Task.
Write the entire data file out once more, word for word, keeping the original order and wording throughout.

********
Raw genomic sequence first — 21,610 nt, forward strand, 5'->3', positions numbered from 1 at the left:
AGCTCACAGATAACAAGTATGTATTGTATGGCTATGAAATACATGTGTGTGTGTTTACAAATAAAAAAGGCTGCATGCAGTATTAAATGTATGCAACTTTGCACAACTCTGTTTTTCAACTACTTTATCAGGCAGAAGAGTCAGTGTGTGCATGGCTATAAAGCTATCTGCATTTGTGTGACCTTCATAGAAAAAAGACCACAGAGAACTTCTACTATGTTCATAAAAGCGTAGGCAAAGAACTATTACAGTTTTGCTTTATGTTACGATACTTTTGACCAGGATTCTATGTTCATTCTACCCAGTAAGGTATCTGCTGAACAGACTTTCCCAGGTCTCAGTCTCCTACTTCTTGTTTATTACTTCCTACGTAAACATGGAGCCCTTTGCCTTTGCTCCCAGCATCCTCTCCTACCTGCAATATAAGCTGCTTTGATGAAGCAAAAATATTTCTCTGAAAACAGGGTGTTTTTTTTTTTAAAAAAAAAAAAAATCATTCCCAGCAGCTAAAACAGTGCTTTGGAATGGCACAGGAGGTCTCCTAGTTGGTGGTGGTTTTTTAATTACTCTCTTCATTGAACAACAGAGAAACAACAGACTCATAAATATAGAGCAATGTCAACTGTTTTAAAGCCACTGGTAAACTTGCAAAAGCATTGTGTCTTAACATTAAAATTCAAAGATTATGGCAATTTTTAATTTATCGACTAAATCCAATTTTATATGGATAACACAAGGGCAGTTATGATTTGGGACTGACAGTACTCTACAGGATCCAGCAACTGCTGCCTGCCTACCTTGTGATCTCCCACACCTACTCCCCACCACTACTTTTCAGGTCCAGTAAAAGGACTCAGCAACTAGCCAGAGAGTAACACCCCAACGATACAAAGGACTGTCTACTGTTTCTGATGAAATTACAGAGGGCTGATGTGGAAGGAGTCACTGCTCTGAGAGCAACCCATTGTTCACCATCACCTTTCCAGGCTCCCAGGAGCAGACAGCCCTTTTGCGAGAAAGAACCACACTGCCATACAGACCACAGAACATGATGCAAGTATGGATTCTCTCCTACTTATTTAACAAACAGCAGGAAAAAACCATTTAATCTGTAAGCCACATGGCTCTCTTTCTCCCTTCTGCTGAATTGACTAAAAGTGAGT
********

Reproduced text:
Raw genomic sequence first — 21,610 nt, forward strand, 5'->3', positions numbered from 1 at the left:
AGCTCACAGATAACAAGTATGTATTGTATGGCTATGAAATACATGTGTGTGTGTTTACAAATAAAAAAGGCTGCATGCAGTATTAAATGTATGCAACTTTGCACAACTCTGTTTTTCAACTACTTTATCAGGCAGAAGAGTCAGTGTGTGCATGGCTATAAAGCTATCTGCATTTGTGTGACCTTCATAGAAAAAAGACCACAGAGAACTTCTACTATGTTCATAAAAGCGTAGGCAAAGAACTATTACAGTTTTGCTTTATGTTACGATACTTTTGACCAGGATTCTATGTTCATTCTACCCAGTAAGGTATCTGCTGAACAGACTTTCCCAGGTCTCAGTCTCCTACTTCTTGTTTATTACTTCCTACGTAAACATGGAGCCCTTTGCCTTTGCTCCCAGCATCCTCTCCTACCTGCAATATAAGCTGCTTTGATGAAGCAAAAATATTTCTCTGAAAACAGGGTGTTTTTTTTTTTAAAAAAAAAAAAAATCATTCCCAGCAGCTAAAACAGTGCTTTGGAATGGCACAGGAGGTCTCCTAGTTGGTGGTGGTTTTTTAATTACTCTCTTCATTGAACAACAGAGAAACAACAGACTCATAAATATAGAGCAATGTCAACTGTTTTAAAGCCACTGGTAAACTTGCAAAAGCATTGTGTCTTAACATTAAAATTCAAAGATTATGGCAATTTTTAATTTATCGACTAAATCCAATTTTATATGGATAACACAAGGGCAGTTATGATTTGGGACTGACAGTACTCTACAGGATCCAGCAACTGCTGCCTGCCTACCTTGTGATCTCCCACACCTACTCCCCACCACTACTTTTCAGGTCCAGTAAAAGGACTCAGCAACTAGCCAGAGAGTAACACCCCAACGATACAAAGGACTGTCTACTGTTTCTGATGAAATTACAGAGGGCTGATGTGGAAGGAGTCACTGCTCTGAGAGCAACCCATTGTTCACCATCACCTTTCCAGGCTCCCAGGAGCAGACAGCCCTTTTGCGAGAAAGAACCACACTGCCATACAGACCACAGAACATGATGCAAGTATGGATTCTCTCCTACTTATTTAACAAACAGCAGGAAAAAACCATTTAATCTGTAAGCCACATGGCTCTCTTTCTCCCTTCTGCTGAATTGACTAAAAGTGAGT